Ko Olina looking toward Nanakuli Head, Oahu, HI, December 5, 2016

Ko Olina looking toward Nanakuli Head, Oahu, HI, December 5, 2016
Ko Olina looking toward Nanakuli Head, Oahu, HI, December 5, 2016

Saturday, April 27, 2013

eXploring, Part 2 - Sat., Apr. 27

This post continues my Saturday post Xeriscapes and eXploring.

Saturday's drive west on U.S. 90 was all new territory for us. We passed through Hondo, D'Hanis, Sabinal, Knippa, Uvalde, and arrived in Brackettville around 3:45 p.m. Our friends Kit and Jerry live near Brackettville and we were curious about the area.

Brackettville originated as a stage stop on the "Lower Road" to California. Upon our arrival in town, we saw old buildings and checked them out. The largest and most well preserved was the Kinney County Courthouse below.
Kinney County Courthouse, Brackettville,Texas
But the best part of our exploration today, led us to Fort Clark (established in 1852) Historic District. Fort Clark was part of the U.S. Army's line of forts on the Military Road which went from San Antonio to El Paso, Texas. Click on the plaque below to read of this town's history, including the defense of frontier settlements, Seminole-Negro Indian scouts, Texas Rangers, and Confederate troops.


Empty Saddle statue

Ft. Clark guardhouse.

Blooming cacti.
Old U.S. mail wagon.
We walked part of Fort Clark, then hopped in the car and drove the rest. Many of the original buildings still stand. Information about the buildings comes from the Fort Clark Historic District Walking Tour brochure. The text and historical research of the brochure comes from William F. Haenn, LTC, Infantry, USA (Ret.) Copyright 2010 by the Kinney County Historical Commission.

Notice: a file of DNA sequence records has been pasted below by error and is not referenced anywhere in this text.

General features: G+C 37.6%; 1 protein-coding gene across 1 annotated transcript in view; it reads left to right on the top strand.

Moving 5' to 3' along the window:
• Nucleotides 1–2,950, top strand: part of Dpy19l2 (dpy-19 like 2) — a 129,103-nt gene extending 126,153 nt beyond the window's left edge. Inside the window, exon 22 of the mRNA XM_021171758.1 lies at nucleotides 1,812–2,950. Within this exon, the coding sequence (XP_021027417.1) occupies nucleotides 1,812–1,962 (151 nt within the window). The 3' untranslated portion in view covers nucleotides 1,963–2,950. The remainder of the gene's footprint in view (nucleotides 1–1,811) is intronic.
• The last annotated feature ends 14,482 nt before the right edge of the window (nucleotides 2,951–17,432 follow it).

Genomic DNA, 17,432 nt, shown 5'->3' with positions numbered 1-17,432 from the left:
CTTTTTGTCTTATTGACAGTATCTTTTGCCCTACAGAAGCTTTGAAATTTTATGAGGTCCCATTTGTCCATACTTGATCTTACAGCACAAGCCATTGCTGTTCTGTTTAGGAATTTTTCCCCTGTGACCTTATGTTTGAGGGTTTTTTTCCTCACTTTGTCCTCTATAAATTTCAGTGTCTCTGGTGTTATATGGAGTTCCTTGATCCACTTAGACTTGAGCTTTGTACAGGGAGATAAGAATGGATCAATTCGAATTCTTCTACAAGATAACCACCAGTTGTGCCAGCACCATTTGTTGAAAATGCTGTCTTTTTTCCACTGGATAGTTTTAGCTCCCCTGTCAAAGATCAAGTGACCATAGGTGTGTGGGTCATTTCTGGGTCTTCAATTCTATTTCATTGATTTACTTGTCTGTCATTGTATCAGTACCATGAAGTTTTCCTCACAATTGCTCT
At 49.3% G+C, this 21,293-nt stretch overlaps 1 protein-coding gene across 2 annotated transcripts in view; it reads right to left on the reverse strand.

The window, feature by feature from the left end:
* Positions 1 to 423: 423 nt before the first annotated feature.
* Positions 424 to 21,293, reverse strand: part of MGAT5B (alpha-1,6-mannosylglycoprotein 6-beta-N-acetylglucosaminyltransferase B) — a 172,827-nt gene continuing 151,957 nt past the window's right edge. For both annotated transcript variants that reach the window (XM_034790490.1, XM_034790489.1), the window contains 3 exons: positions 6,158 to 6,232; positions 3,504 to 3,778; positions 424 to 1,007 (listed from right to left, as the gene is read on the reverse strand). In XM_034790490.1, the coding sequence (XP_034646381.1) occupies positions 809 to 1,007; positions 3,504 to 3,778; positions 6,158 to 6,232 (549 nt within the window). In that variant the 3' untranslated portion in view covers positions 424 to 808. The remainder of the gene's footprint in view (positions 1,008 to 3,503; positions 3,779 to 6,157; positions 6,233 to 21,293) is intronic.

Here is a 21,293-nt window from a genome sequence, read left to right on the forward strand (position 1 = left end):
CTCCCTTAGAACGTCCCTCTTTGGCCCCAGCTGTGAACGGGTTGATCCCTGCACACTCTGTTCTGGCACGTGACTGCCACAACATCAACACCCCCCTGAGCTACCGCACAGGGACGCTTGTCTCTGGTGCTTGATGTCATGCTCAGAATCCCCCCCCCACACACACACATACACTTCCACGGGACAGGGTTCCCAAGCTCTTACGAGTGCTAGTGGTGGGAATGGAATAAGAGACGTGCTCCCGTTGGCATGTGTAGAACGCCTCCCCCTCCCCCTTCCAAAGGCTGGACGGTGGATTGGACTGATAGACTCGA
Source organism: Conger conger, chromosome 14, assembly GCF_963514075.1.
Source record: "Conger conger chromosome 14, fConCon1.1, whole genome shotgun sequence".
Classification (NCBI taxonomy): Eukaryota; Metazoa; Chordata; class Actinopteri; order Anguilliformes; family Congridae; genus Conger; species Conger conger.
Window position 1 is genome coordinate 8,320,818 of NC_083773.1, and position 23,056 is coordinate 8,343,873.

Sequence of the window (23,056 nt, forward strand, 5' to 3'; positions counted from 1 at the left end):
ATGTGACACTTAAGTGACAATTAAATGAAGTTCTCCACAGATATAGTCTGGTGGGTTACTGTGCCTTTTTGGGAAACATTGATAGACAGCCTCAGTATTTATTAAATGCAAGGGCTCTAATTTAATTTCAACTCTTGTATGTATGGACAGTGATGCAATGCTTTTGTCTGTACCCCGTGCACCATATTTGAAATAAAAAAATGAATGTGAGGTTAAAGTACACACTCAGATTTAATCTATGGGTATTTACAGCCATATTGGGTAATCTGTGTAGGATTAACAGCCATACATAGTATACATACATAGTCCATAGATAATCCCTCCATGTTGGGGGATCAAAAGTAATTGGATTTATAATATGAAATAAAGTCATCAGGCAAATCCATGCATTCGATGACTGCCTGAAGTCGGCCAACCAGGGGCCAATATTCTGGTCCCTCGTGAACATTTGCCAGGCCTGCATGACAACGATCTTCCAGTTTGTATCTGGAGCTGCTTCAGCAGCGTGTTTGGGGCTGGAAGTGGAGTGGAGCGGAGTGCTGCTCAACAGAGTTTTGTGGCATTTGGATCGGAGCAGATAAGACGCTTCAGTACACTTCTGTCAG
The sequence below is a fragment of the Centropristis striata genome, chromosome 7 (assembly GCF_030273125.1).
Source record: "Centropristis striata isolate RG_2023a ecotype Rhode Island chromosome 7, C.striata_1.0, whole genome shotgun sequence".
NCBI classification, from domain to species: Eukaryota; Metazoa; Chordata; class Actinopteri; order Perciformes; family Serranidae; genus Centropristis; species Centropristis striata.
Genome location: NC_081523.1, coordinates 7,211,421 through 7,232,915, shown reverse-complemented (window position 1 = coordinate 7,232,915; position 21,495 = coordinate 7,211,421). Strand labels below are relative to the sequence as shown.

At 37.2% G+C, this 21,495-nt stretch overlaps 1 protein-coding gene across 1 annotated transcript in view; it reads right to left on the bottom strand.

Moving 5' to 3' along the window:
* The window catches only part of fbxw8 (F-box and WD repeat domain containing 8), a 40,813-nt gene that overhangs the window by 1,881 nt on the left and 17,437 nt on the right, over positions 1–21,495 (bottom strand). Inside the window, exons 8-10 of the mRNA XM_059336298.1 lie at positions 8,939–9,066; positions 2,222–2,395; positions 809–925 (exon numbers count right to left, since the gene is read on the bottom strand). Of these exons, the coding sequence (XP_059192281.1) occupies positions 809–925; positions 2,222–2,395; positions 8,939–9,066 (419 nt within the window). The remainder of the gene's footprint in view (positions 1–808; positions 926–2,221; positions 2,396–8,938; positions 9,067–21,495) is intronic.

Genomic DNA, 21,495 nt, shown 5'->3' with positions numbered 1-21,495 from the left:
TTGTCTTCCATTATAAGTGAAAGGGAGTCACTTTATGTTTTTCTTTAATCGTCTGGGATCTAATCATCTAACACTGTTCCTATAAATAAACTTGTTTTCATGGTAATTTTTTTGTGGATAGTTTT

Below is the Quartermaster Workshops building (1892). Inside were shops for wheelwrights, farriers (horseshoe repairers), wagon repairs, and early motor vehicle maintenance. Another use of the building by the 2nd Cavalry Division, from 1943-1944, was a four-lane bowling alley.

Quartermaster Workshops, 1892.


New Cavalry barracks (Seminole Hall), 1932

Quartermaster Storehouse, 1892. Largest building on post.
Officers' Club, Dickman Hall, 1939. See plaque below.

The spring-fed, 100x300 ft. pool was the largest on any post in the Army. Built by the WPA.

Los-Moras-Spring-fed swimming pool, 1939.
The Old Quarry Amphitheatre is still in use. The original purpose of the quarry was to provide limestone to construct stone buildings at the fort after 1880. "Glory Road" is performed here by the "Old Quarry Society."

After we finished driving past officer's quarters, former hospital and the old tennis courts, we headed toward a residential development where a number of Rvers have settled. Their property consists of a huge covered garage for their RV with room to park golf carts, additional vehicles or even provide covered space for a hot tub. Adjacent to the garage is a small home. The area looked very inviting in some places.

While driving past the homes, we saw deer and wild turkeys hanging out in this yard. There were probably ten turkeys and six deer. Wow, that was a great wildlife sighting!


Tom turkey struttin' for the ladies.
When we finished at Fort Davis, we hightailed it for home. Weather predictions called for severe thunderstorms and flooding. It was about two hours to San Antonio and we watched the thunderheads build up, not only on one side of us, but all around us. By the time we were almost in San Antonio, no more blue sky was left.

About 10:45 p.m., nature's show started. At first thunder rumbled in the distance. The thunder increased in volume until it boomed and cracked directly overhead.

I opened the rear blinds in the 5er (fifth wheel trailer) and watched the show, becoming increasingly alarmed. So much lightning streaked across the sky and for so long, it looked like daytime. As I watched, I saw a huge lightning bolt streak down across the street. I did not see where it hit. My concern grew because we have a very tall tree about one foot away from our living room slide. Luckily the lightning did not hit it! The thunderstorm raged for quite a while and torrential downpours accompanied the thunder and lightning. It was very exciting and nerve-wracking.

So ended another day. I leave you with two parting shots.

Is this the end?
Or is this?





Travel Bug out.


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